South Korean President Calls US Legislators ‘F**kers’ on Hot Mic as US Aircraft Carrier Makes Port Call

by | Sep 22, 2022

South Korean President Calls US Legislators ‘F**kers’ on Hot Mic as US Aircraft Carrier Makes Port Call

by | Sep 22, 2022

president yoon suk yeol and first lady kim keon hee depart to madrid, spain for nato summit at seoul air base (2)

President Yoon Suk Yeol and first Lady Kim Keon Hee depart to Madrid, Spain for Nato Summit at Seoul Air Base. .June 27, 2022. .Seoul Air Base, Seongnam-si, Gyeonggi-do. .KOCIS.Official Photographer : JEON HAN. .

While in New York for the UN General Assembly, South Korea’sPresident Yoon Suk-yeol was caught on a hot mic insulting President Joe Biden on Wednesday. Yoon referred to members of Congress as “f**kers.” The statement comes after the US pledged $6 billion in humanitarian aid and deployed an American aircraft carrier to South Korea. 

Yoon’s hot mic remarks were caught at the Global Fund. “How could Biden not lose damn face if these f**kers do not pass it in Congress?” he said. Prior to his insulting remarks, Biden pledged $6 billion to fight HIV and tuberculosis. The aid would need the approval of Congress. “F**kers,” was the top trending topic on South Korean Twitter this Thursday.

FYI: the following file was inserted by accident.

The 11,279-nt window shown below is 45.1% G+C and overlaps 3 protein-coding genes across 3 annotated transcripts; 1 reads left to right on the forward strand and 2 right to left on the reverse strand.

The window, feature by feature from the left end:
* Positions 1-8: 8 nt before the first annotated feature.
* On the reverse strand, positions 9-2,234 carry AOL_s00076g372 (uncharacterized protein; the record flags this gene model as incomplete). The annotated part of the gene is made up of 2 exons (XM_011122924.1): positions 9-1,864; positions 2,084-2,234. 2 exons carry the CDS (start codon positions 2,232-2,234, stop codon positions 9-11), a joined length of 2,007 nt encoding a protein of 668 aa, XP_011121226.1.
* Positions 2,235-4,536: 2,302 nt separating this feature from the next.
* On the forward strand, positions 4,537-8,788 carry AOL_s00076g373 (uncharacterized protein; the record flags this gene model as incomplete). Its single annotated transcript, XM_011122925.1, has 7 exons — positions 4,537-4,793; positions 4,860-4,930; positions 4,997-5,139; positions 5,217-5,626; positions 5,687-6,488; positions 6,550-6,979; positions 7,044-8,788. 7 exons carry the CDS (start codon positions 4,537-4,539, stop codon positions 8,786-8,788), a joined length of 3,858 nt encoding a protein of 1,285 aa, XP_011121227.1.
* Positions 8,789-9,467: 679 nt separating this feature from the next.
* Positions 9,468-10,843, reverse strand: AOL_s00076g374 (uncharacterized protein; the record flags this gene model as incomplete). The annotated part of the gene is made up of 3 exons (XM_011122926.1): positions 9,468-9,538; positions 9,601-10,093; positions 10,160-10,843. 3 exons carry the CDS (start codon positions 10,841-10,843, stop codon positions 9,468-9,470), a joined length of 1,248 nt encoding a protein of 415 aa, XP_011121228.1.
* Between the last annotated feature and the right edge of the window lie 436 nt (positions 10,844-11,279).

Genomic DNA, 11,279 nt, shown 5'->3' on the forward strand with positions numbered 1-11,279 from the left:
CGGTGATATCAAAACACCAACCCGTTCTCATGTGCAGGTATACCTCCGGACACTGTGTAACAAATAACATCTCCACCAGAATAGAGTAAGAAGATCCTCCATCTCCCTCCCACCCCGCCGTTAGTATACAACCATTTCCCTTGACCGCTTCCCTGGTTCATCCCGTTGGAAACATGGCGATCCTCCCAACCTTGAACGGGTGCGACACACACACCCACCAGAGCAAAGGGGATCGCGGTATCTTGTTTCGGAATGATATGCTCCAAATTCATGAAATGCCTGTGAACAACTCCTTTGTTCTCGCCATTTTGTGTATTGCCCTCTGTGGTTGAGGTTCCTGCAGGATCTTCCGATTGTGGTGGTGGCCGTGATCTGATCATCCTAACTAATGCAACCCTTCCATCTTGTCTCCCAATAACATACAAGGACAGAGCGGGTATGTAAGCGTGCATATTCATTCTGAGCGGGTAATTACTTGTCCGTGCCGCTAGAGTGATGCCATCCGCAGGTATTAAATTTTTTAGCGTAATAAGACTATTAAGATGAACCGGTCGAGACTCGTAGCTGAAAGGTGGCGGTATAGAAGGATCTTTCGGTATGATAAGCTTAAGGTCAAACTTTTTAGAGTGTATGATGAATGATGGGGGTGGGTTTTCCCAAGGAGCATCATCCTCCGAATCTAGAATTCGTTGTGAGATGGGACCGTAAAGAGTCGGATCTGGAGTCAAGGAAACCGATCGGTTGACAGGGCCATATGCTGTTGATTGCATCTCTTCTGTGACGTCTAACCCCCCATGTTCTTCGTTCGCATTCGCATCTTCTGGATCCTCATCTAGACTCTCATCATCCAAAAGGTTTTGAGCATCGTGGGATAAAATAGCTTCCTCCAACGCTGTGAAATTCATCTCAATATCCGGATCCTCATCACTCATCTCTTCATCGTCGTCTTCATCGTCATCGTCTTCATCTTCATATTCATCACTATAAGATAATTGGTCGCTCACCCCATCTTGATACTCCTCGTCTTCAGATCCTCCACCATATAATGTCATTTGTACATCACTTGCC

Yoon’s viral gaffe comes as Washington and Seoul have increased military ties over the past several months. Yoon, who took office in May, as well as Biden have broken with their predecessors who sought diplomacy with North Korea. 

In the latest exhibition of the growing military ties, the aircraft carrier USS Ronald Reagan visited South Korea. The port call is the first for an American aircraft carrier in South Korea since 2018. The visit is meant as a show of force to Pyongyang and is exemplary of the Biden administration’s strategy to deploy more nuclear-capable assets to Seoul. 

The US and South Korea recently conducted their first live-fire war games in over five years. At  a NATO summit in May, Washington, Tokyo and Seoul signed a trilateral agreement to increase military drills. 

North Korea views the increased military ties between the US and South Korea as a growing threat. Pyongyang has carried out a record number of missile tests this year, including the first intercontinental ballistic missile test in several years. 

The heightened tensions on the Korean Peninsula come after a period of warming relations. American President Donald Trump, South Korean President Moon Jae-in and North Korean Supreme Leader Kim Jong-un held several summits and drastically cut back on militarism. 

During this period, North and South Korea destroyed border posts along the demilitarized zone (DMZ), Washington ended live-fire military drills in the region, and Pyongyang froze its missile program for several years. 

However, the new approach, shared by both Biden and Yoon, has made confrontation more likely and diplomacy nearly impossible. Kim recently announced a new North Korean nuclear policy that says it cannot give up its nuclear weapons. Meanwhile, Washington maintains Pyongyang’s denuclearization is a precondition to any agreement. 

 

About Kyle Anzalone and Connor Freeman

Kyle Anzalone is news editor at the Libertarian Institute, assistant editor at Antiwar.com and co-host of Conflicts of Interest. Connor Freeman is a writer and assistant editor at the Libertarian Institute, and co-hosts Conflicts of Interest.

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